Chemical modification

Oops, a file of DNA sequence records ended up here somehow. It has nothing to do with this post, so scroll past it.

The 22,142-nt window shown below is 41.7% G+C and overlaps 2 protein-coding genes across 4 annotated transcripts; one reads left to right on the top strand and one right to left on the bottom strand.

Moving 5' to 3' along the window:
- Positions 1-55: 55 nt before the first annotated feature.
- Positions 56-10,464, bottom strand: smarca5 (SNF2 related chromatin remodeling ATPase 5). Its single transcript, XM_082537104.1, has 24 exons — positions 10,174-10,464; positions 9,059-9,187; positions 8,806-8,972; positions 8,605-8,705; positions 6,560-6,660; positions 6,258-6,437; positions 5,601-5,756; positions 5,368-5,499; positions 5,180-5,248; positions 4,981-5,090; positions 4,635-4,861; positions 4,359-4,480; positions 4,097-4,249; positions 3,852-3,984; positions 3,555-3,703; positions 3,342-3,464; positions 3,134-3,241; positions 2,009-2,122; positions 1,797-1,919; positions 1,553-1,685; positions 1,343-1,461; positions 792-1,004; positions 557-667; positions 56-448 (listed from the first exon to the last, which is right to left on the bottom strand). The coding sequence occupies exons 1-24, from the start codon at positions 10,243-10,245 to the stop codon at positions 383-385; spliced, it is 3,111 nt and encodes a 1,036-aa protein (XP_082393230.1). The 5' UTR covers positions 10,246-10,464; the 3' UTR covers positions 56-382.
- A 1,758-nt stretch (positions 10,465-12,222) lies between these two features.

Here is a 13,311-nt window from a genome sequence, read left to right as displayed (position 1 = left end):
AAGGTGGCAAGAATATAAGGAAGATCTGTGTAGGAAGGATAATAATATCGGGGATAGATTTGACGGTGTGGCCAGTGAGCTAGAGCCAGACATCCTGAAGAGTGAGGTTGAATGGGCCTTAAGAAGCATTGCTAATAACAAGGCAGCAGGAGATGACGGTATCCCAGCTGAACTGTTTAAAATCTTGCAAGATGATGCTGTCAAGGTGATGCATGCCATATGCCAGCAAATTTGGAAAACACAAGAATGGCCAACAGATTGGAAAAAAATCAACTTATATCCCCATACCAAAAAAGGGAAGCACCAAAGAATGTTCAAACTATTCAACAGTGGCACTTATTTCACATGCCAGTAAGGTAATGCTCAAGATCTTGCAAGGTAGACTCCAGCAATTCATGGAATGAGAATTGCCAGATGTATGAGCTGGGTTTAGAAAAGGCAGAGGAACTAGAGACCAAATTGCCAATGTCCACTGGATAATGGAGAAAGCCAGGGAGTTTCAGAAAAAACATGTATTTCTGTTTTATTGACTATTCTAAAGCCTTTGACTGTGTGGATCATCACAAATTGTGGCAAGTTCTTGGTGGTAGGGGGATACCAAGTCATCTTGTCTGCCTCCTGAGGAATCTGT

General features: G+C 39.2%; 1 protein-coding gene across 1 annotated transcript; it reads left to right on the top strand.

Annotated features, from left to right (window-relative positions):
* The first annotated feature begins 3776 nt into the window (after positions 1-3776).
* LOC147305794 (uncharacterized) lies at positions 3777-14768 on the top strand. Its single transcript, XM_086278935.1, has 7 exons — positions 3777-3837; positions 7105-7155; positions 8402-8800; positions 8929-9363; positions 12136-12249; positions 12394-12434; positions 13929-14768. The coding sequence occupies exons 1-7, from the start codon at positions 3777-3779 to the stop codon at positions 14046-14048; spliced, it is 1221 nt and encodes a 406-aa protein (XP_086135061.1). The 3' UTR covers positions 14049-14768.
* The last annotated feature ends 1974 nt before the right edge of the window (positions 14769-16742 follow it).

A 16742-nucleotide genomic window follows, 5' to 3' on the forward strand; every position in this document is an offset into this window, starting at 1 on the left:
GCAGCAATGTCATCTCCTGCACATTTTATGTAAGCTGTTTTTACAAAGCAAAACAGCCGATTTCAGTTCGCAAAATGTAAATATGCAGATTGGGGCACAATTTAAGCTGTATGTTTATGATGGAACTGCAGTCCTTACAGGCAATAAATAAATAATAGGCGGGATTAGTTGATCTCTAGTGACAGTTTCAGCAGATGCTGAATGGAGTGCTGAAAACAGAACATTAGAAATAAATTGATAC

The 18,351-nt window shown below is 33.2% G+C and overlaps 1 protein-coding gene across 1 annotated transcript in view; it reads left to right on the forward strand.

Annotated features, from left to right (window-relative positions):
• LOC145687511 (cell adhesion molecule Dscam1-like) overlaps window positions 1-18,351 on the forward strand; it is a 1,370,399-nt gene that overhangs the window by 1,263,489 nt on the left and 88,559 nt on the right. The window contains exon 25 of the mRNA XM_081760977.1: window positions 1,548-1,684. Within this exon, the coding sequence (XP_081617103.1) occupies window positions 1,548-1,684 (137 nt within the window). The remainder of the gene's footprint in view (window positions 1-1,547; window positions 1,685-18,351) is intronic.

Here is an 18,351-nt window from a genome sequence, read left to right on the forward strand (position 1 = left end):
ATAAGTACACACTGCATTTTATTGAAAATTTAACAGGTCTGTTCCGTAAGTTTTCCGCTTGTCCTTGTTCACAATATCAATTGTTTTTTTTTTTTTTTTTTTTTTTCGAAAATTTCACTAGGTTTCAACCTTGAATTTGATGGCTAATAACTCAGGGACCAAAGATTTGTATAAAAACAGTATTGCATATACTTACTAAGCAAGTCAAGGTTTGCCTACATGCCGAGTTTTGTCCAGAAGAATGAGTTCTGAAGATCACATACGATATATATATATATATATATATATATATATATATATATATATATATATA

To improve functionality and create value-added starch-based products, native starches are additionally subjected to various chemical modifications to overcome some of the structural and rheological problems that they inherently have during food processing and storage. These include: loss in viscosity; acid, shear, and/or heat stability; pasting; thickening; syneresis; and retrogradation. Although most chemical treatments have been intended to improve the functionality of the starches in foods, some recent work has focused on such treatments for creating slowly digesting and resistant starches. Many chemical modifications essentially result in the creation of RSs (Wolf et al., 1999). Chemically modified starch derivatives such as citrate starches (Wepner et al., 1999) and cross-linked starches (Woo and Seib, 2002; Shin et al., 2000) have been shown to decrease starch digestion rate depending on the type and degree of modification, extent of gelatinization, and digestion conditions employed. Han and BeMiller (2006) demonstrated high SDS amounts in 2-octen-1-ylsuccinic anhydride esterified waxy starch, and relatively high SDS and RS amounts in cross-linked hydroxypropylated and acetylated waxy starches. However, clinical trials need to be carried out to evaluate the efficacy of such starches in creating low-GI foods.

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